Seminar showcases city’s cultural successes and future plans
Published on Monday, February 3, 2020
THE Chief Executive of Arts Council England, Darren Henley, is visiting Leicester this week to see and hear first hand about the city’s cultural success stories and future ambitions.
Back in 2017 Leicester was unsuccessful in its bid to the Department for Culture, Media and Sport (DCMS) for the prestigious title of City of Culture. However, the seminar on Wednesday, February 5, at DMU’s The Venue, will shine a light on the progress made since then and launch a brochure that showcases the world class art and culture offer now available in the city.
Leicester City Mayor Peter Soulsby will be speaking at the event, which also include contributions from cultural leaders, both universities, the BID director and creative businesses across the city. The seminar will also mark the start of concerted work to create a forward plan that will grow the broader creative economy of the city.
Peter Soulsby said: “We are extremely grateful for the support and help that Arts Council England has provided over the years, to help ensure we can continue to provide a world-class arts and culture programme.
“This seminar is an opportunity for us to look at the successes so far, and to look ahead. That future will include significant investment from the council to improve further our museum service including a state of the art visitor attraction at the iconic Jewry Wall site and new gallery space at New Walk Museum. ”
Leicester is home both to established, landmark performance venues such as Curve, De Montfort Hall, Phoenix, O2 Academy, Haymarket and Attenborough Arts, as well as smaller venues with a thriving reputation, such as the Little Theatre, The Cookie, Firebug and Dryden Street Social.
Other long-standing organisations such as Fosse Arts, Aakash Odedra, Graffwerk, the Big Difference Company, Spark Arts, Soft Touch, Metro Boulot Dodo, Artreach and the city’s museum service ensure that creative opportunities are available to people of all ages and communities across the city.
A packed programme of music festivals, street events and outdoor performances takes place throughout the year in public spaces, as well as the world-renowned annual Leicester Comedy Festival, the Let’s Dance International Festival and many more.
In 2018, Leicester and Leicestershire were awarded £24.5milion of funding from Arts Council England, declaring 19 arts organisations (16 of which are in the city) as National Portfolio Organisations for the following four years.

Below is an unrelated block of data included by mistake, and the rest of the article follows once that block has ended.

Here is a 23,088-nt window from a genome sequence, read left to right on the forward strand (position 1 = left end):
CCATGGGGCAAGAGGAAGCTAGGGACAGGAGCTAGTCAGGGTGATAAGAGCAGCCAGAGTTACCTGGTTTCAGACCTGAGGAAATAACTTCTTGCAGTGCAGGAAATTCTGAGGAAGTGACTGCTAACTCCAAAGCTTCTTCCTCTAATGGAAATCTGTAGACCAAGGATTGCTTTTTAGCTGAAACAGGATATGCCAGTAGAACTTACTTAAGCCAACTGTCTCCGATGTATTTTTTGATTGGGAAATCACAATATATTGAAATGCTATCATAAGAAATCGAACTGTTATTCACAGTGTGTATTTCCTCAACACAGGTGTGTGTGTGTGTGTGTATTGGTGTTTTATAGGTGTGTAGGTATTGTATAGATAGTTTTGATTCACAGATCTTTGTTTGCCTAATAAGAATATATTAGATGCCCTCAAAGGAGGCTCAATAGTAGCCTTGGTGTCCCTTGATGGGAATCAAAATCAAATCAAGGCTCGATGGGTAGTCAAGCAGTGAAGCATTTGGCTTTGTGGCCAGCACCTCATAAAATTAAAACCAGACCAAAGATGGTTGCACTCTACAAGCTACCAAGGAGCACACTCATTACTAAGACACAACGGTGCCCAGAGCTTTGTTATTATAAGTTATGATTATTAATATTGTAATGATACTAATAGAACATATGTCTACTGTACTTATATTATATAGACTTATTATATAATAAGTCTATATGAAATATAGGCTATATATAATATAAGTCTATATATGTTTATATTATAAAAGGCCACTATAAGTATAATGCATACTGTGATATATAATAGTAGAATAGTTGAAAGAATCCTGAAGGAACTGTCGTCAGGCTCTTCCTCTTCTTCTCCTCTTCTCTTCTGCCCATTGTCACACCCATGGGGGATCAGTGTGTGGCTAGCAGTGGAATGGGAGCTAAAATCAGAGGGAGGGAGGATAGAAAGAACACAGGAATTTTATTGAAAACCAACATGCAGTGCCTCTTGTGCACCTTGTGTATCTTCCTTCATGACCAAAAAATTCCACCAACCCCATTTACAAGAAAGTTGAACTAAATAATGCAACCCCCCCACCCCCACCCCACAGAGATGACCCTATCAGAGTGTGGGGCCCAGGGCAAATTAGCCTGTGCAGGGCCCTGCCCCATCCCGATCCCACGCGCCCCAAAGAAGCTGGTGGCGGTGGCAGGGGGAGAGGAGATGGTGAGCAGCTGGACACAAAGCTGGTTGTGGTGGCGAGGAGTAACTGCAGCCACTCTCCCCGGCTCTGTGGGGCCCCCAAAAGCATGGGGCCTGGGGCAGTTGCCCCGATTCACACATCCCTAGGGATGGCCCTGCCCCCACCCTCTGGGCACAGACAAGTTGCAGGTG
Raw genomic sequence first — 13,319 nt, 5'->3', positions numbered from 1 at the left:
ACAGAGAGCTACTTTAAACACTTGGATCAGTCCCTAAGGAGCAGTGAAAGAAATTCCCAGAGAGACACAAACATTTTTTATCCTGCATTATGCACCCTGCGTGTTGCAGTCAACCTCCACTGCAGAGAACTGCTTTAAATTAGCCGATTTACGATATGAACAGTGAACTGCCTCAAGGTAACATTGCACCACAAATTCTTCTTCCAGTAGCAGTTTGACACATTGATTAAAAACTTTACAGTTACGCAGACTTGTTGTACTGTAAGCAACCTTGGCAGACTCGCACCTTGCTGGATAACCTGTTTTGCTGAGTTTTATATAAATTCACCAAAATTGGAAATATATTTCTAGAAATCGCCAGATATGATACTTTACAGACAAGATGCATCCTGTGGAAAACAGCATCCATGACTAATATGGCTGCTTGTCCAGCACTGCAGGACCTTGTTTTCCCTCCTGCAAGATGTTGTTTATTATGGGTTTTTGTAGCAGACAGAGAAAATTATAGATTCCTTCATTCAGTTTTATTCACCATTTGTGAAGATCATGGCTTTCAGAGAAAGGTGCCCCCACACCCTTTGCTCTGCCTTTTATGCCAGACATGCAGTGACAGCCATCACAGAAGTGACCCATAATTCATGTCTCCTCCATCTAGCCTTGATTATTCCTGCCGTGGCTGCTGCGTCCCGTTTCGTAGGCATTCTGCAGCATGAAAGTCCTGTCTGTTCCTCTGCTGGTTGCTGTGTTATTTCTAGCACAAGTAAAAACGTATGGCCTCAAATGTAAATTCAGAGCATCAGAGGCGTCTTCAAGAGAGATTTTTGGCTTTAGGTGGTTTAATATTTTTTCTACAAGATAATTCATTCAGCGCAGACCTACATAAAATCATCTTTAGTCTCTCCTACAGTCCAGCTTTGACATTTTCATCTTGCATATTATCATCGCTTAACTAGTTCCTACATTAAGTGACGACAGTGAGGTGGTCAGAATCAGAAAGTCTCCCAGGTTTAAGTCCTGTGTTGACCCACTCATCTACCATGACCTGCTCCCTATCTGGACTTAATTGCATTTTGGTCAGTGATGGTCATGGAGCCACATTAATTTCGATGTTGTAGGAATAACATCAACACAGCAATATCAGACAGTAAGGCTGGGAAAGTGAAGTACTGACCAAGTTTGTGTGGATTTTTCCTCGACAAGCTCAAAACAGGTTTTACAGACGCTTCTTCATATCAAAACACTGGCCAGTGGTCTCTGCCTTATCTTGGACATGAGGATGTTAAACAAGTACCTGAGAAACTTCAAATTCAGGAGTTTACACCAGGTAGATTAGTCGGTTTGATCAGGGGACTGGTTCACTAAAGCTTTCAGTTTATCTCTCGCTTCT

This has formed the basis for a new prospectus and promotional campaign, launched in late 2019, designed to showcase Leicester as the place for experiencing world class culture and growing creative businesses.
Leicester City Council produced the 60-page colour prospectus, highlighting the breadth of the city’s cultural offer through the work of some of its leading organisations.
It highlights their economic and social impact, both for communities in the city and across the country and overseas, and encourages new opportunities for collaboration.
An accompanying short film has also been produced and is being widely distributed through the digital channels of all the participating organisations, with the intention of attracting further investment and showcasing the city’s thriving cultural scene to appeal to people to work and live in Leicester.
Darren Henley, Chief Executive for Arts Council England, added: “Leicester is an exciting and diverse city, with a great vision for the future, which is why we chose to announce our new portfolio here back in 2017.
“From light festivals and print workshops, to world class theatre and digital arts, we continue to be impressed with the city’s innovative partnership working and I’m delighted to see the Cultural Prospectus highlighting the city’s cultural offer to help even more people discover Leicester’s amazing creative opportunities.”
Those taking part at the seminar on February 5 also include:
Sarah Thomson, the director of social impact and engagement at De Montfort University
Mike Dalzell, Leicester City Council’s director of tourism, culture and investment
Michaela Butter, Attenborough Arts Centre director
Simon Jenner, director of Leicester Business Improvement District (BID)
Sam Javid, executive producer at Artreach
De Montfort University’s programme director of its Talent 25 project Kay Hardiman, and research fellow Dr Amar Daxini
Curve chief executive Chris Stafford
Adel Al-Salloum, director of Spark Arts
Sanjay Katwa, lead UX designer of un.limited
The event will also feature a range of live, creative performances including dance and spoken word.
For more details on art and culture in Leicester, visit: https://www.leicester.gov.uk/leisure-and-culture/arts-and-culture/
To view the city’s cultural prospectus at the VisitLeicester website, visit: https://www.visitleicester.info/featured-articles/read/2019/12/world-class-arts-and-culture-b111
About Arts Council England:
Arts Council England is the national development body for arts and culture across England, working to enrich people’s lives. We support a range of activities across the arts, museums and libraries – from theatre to visual art, reading to dance, music to literature, and crafts to collections. Great art and culture inspires us, brings us together and teaches us about ourselves and the world around us. In short, it makes life better. Between 2018 and 2022, we will invest £1.45 billion of public money from government and an estimated £860 million from the National Lottery to help create these experiences for as many people as possible across the country. www.artscouncil.org.uk